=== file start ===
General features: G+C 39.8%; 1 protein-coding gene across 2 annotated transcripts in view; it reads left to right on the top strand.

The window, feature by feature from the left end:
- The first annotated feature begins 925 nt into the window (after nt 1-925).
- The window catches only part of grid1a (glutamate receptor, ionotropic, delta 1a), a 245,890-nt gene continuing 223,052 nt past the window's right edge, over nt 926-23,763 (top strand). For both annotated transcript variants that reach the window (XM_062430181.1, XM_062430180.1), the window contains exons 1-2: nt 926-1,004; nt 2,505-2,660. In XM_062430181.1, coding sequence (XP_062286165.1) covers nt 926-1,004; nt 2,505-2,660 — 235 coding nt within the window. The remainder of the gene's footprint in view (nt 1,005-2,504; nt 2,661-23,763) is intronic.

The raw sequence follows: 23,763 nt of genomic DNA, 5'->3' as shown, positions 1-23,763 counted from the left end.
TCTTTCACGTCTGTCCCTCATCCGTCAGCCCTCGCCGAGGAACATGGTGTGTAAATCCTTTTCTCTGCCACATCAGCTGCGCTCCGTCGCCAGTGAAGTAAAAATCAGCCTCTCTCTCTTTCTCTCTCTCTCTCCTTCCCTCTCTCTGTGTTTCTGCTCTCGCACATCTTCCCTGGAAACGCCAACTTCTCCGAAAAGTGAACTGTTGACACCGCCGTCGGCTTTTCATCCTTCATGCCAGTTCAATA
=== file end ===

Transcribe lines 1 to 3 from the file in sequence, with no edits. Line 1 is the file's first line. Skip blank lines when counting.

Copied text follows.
General features: G+C 39.8%; 1 protein-coding gene across 2 annotated transcripts in view; it reads left to right on the top strand.

The window, feature by feature from the left end:
- The first annotated feature begins 925 nt into the window (after nt 1-925).